Pine Crest student-athlete selected as national recipient of NFHS National High School Spirit of Sport Award
INDIANAPOLIS, IN (February 29, 2012) — Jacob Goldberg, an athlete at Fort Lauderdale (Florida) Pine Crest School, has been selected the 2012 national recipient of the “National High School Spirit of Sport Award” by the National Federation of State High School Associations (NFHS).
The “National High School Spirit of Sport Award” was created by the NFHS to recognize those individuals who exemplify the ideals of the spirit of sport that represent the core mission of education-based athletics.
A senior at Pine Crest School, which is considered to be one of the top academic schools in the state of Florida, Goldberg has taken 13 advanced placement courses in highly challenging subjects. Since 2009, he has been a dual-enrolled student at Florida Atlantic University (FAU). Despite that highly challenging academic regimen, he maintains a glittering 4.56 grade-point average (on a 4.0-scale).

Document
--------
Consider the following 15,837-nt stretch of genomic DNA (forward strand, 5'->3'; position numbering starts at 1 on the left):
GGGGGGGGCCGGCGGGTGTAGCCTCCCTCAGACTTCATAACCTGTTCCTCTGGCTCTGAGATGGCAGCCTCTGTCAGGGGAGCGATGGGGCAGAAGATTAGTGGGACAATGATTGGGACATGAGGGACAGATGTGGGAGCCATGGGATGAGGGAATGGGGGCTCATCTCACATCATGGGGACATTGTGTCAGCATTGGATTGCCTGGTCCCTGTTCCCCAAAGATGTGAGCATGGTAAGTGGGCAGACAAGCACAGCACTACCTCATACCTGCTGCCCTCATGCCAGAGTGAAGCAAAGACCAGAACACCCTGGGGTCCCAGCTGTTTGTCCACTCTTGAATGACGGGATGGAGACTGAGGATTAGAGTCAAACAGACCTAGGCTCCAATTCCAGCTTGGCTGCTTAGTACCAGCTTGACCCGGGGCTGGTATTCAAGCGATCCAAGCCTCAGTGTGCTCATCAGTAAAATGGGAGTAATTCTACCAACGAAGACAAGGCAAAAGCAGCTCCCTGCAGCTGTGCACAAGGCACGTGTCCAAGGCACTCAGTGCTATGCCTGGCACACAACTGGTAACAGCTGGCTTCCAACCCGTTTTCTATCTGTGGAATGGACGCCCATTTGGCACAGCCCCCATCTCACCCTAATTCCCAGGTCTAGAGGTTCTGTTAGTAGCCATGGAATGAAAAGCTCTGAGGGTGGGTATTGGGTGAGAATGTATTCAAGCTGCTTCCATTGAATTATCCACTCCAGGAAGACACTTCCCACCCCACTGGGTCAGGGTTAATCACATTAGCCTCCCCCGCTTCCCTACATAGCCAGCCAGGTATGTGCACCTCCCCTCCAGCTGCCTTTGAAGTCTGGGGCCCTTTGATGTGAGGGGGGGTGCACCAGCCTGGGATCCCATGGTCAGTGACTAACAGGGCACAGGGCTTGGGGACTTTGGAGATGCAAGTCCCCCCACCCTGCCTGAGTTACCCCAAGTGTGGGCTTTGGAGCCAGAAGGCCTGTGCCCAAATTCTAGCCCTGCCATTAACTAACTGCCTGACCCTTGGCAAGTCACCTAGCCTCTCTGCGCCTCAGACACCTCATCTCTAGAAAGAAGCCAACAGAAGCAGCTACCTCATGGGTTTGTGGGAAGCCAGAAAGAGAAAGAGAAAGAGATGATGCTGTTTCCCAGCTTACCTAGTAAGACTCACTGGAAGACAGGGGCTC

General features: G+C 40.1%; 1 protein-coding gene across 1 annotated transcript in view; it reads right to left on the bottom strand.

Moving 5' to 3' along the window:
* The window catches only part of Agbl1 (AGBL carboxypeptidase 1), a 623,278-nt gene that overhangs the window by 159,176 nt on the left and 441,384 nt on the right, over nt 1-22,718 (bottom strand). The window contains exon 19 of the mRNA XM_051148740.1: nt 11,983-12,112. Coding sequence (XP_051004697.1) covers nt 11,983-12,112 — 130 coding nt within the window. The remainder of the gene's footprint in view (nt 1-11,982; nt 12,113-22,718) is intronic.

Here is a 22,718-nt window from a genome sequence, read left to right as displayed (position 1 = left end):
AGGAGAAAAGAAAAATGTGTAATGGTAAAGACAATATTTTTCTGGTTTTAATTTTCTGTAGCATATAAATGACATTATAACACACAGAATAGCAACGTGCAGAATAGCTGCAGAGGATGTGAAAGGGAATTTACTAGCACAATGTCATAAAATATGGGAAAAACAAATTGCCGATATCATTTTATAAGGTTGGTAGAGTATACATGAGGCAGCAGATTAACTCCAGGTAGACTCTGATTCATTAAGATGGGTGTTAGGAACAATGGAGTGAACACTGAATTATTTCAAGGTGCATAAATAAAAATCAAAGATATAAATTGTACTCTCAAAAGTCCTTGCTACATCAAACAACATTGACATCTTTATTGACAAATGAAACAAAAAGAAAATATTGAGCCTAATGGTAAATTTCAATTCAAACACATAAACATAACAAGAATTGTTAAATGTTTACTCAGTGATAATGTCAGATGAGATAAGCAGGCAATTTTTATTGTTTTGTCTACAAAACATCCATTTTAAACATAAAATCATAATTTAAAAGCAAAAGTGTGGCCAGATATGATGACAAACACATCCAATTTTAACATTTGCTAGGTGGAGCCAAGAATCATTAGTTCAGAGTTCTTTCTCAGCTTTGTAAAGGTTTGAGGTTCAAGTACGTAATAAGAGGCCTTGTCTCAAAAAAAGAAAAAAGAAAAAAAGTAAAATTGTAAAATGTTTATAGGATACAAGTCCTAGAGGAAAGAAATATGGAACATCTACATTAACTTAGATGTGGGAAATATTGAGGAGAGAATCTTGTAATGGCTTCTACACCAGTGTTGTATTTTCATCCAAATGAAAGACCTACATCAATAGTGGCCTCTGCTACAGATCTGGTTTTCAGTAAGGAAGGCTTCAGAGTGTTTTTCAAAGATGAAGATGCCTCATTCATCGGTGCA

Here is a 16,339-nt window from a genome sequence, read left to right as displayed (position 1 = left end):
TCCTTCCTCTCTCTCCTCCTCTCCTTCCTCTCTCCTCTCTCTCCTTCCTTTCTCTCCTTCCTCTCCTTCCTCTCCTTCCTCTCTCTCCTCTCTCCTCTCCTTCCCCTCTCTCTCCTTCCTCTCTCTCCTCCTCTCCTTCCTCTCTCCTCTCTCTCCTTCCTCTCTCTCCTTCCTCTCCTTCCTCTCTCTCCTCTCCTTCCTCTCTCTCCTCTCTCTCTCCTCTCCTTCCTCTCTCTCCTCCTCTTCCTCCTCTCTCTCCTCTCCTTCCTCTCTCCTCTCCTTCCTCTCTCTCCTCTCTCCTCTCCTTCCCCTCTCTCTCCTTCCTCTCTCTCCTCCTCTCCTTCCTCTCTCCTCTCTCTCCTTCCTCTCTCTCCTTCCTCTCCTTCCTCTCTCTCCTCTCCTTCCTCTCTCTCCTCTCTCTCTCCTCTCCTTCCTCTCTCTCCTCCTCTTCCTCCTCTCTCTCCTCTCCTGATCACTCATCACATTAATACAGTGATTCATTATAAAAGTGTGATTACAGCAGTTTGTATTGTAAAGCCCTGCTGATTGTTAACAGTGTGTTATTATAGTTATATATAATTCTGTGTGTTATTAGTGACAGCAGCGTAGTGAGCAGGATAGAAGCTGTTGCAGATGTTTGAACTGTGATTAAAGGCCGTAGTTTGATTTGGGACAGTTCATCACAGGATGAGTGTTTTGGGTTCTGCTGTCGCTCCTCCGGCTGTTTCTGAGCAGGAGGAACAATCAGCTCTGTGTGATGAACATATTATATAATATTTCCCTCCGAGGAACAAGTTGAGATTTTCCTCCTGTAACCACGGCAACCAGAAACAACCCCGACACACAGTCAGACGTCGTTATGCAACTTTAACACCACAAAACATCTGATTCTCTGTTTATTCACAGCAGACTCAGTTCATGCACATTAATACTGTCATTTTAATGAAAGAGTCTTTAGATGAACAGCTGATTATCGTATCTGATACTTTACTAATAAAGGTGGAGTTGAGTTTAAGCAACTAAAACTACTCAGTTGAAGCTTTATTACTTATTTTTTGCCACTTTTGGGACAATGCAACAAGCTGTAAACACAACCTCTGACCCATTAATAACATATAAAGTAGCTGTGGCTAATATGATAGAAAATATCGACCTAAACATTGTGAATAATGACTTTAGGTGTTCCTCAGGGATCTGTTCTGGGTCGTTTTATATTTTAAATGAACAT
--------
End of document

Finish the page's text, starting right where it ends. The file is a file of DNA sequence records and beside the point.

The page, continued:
Goldberg is extremely active within the school, as he is a member of several clubs, including the Pine Crest Beta Club, the Spanish Honor Society and the Math Club. He has been very deservedly recognized with numerous awards, including the Powerful Kid Award, the Emory Book Award and the Florida Lions Club International Award.
Goldberg is also a standout distance runner, who in addition to running on the Pine Crest track and cross country squads, has competed in nine half-marathons and four triathlons. A cross country varsity letter-winner, he helped lead Pine Crest to the Broward District championship and to a regional runner-up finish.
Not content to restrict himself to simply the basics, Goldberg does volunteer work at an Alzheimer’s Day Care center, studies macular degeneration and diabetes under the direction of a doctor, and in 2007 cofounded with his sister, Rachael, “Together We See,” a foundation that has raised more than $45,000 to help send blind and disabled youth to summer camp.
And while all of those accomplishments are extremely admirable and impressive, they are made truly incredible by the fact that Goldberg is legally blind and has Tourette’s syndrome.
But don’t ask him if he considers those to be disabilities or if he feels that he has been dealt an unfair hand in life.